2017 LREC changes to the Mandatory Agreement to Buy or Sell and Residential Property Disclosure Form

As we prepare to enter into the year 2017, it is important that all agents and individuals are informed as to the modifications and additions to the mandatory forms as approved by the LREC. Specifically, those forms include the Residential Agreement to Buy or Sell and the Residential Property Disclosure Forms. These modifications and additions are effective as of January 1, 2017. As such, in an effort to help keep readers informed as to any changes in law affecting Louisiana real estate, I have summarized the modifications and additions and will begin with the Agreement to Buy or Sell and then finish with the Residential Property Disclosure Form.


Agreement to Buy or Sell

Initial Heading (Parties to the Transaction). The first changes appear on the third line of the Agreement to Buy or Sell. Now real estate agents will have to list their license numbers (both buyer and seller) in addition to their respective names. Additionally, a line now exists whereby the brokerage firm, broker’s name and license number must be placed.

Finance Sale. There has been a substantial change in the language used on lines 72-81. The lines now formally give the Buyer notice that any Lender or Consumer Protection Bureau caused delays due to requirements will not extend the period of time in which the Buyer is to furnish to the Seller written documentation demonstrating that the Buyer has applied for a loan, received approval, and given the Lender the written authorization to proceed with the loan. The Seller retains the option right to terminate the contract, but now it is based upon the aforementioned notice the Buyer is required to supply.

Appraisals. Language has now been added to require that the Seller is the party that must supply utilities for the appraisal.

Inspection and Due Diligence Period. There now is a built-in extension for the inspection period when the inspection cannot be completed due to lack of access to the property with utilities by the Seller.

Acceptance. The change was to clean up the section language by adopting embracing the current, now industry, practice of accepting offers in accordance with the Louisiana Uniform Electronic Transaction Act.

Notices and Other Communications. Updates the medians by which requests, claims, demands, and other communications notices are permitted to be transmitted and received. Additionally, there is now a line to place the addresses where the Buyer or Seller and their agents are to receive the above-mentioned communications.


Residential Property Disclosure Form

Informational Statement For Louisiana Residential Disclosure Form. The very first addition comes on the first line of the Informational Statement For Louisiana Residential Disclosure Form. The addition is to correct the statutes listed as those added by the legislature to now include R.S. 9:3200. Further, there is now a check box now that clarifies that the Seller is claiming an exemption to the Property Disclosure Form and warrants that the Seller has knowledge of known defects. Additionally, the Seller is now able to selectively elect exemptions instead of an all or nothing election.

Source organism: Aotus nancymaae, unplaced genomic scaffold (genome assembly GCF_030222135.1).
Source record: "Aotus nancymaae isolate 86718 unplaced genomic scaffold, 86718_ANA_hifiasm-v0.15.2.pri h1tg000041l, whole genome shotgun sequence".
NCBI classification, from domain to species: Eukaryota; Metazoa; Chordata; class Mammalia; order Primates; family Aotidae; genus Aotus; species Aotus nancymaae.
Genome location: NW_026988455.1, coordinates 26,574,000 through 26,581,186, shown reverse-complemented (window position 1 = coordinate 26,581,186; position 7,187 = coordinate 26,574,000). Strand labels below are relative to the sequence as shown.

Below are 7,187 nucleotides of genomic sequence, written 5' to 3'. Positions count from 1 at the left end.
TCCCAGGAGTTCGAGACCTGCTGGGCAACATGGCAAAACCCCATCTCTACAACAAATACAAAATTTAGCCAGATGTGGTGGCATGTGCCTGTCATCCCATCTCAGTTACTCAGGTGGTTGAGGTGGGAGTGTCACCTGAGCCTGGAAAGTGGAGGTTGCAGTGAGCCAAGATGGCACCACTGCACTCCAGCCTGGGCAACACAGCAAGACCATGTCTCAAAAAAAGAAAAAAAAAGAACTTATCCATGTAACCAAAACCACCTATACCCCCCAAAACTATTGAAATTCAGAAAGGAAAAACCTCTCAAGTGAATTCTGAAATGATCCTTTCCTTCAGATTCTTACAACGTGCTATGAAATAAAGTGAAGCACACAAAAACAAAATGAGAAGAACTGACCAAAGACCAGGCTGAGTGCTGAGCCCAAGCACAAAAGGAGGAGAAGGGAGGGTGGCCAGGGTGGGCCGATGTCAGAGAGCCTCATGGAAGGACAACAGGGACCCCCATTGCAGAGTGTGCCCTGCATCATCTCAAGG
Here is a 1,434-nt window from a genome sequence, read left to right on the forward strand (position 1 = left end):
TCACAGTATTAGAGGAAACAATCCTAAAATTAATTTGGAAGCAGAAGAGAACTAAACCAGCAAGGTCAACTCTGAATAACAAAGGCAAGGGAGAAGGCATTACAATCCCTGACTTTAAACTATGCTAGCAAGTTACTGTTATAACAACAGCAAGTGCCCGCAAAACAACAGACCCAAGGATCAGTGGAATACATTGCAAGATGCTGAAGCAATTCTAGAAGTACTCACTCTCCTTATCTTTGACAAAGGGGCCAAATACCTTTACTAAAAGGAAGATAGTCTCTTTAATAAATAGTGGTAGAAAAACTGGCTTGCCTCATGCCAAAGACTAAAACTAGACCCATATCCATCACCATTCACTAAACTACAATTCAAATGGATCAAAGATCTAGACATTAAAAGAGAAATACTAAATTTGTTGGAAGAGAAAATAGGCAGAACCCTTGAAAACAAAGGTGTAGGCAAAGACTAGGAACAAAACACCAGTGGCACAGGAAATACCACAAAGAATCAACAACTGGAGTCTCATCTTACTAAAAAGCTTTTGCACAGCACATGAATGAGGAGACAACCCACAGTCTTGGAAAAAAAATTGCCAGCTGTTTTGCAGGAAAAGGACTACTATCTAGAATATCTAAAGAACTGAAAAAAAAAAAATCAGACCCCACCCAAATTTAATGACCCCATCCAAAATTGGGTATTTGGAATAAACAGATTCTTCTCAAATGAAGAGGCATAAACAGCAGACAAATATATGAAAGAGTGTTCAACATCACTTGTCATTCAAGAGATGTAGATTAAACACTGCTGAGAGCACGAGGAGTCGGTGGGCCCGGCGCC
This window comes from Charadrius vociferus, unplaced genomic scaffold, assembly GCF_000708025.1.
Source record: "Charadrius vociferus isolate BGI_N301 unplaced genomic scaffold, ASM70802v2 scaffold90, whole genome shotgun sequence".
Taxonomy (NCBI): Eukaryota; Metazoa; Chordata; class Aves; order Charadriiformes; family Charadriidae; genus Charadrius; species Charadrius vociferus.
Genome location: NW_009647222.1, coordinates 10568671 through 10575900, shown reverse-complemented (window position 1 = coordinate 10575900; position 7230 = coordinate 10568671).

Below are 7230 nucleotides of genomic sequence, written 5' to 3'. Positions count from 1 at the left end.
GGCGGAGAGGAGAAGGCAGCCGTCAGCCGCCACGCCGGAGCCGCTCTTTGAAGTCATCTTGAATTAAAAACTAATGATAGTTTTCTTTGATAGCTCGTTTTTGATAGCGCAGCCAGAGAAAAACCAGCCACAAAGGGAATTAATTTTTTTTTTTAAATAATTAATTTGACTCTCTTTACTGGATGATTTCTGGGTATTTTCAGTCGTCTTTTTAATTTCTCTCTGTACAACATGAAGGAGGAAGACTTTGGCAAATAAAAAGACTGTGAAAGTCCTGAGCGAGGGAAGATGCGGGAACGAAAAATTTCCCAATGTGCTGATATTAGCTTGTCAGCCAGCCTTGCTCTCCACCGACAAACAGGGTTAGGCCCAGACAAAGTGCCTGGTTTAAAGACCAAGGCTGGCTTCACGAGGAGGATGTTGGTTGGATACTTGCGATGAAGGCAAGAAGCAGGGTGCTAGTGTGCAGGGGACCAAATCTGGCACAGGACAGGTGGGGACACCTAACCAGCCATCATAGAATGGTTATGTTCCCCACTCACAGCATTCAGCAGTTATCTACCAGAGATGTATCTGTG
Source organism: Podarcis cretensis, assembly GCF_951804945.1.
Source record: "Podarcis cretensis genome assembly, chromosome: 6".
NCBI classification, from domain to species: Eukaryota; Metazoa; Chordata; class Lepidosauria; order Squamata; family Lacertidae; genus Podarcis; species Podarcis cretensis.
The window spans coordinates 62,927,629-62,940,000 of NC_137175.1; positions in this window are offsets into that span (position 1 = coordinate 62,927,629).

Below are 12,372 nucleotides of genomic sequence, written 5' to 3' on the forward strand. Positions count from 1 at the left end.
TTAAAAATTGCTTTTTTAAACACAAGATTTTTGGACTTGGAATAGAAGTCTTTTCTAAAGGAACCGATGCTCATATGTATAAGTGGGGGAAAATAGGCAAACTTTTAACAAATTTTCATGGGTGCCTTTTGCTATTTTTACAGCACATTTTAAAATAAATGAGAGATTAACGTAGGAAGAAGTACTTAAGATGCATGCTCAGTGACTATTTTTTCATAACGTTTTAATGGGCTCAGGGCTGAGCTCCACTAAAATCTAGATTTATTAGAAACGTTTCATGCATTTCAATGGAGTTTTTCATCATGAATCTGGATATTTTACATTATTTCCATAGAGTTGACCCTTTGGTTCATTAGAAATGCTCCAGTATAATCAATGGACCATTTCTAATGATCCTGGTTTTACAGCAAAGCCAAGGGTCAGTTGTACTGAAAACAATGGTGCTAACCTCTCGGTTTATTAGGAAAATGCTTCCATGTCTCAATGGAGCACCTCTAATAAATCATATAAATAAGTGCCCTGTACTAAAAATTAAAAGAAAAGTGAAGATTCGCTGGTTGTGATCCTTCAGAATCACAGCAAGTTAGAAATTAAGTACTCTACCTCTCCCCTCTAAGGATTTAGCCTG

Section 4: Plumbing, Water, Gas, and Sewerage. The disclosure now requests whether there is any gas available on the property being delivered  and if so, is it owned or leased. The check box was adopted to clarify to the Buyer the type of service as a lessee or owner.

Section 6: Miscellaneous. Under question 41, there is now a check box for Contaminated Flooring. In question 44, now Seller’s will need to disclose information pertaining to solar panels, including ownership versus leasing, whether they are removable and any monthly payments thereon. Question 45 asks if those panels are owned or leased.

Acknowledgments. The first line is entirely new. It is a reiteration of the requirement of Sellers are to disclose known defects to sellers.


There you have it. You are now aware of all the alternations and additions the LREC has approved for the Mandatory form revisions for the year 2017. Looking forward into 2017, I wish you and your family good luck and fortune. Don’t forget to eat your cabbage and black eyed peas.

About Joseph R. Marriott

I am an attorney practicing and servicing the greater New Orleans area. My practice focuses on real estate transactions exclusively.
This entry was posted in Property Law, Real Estate Law. Bookmark the permalink.

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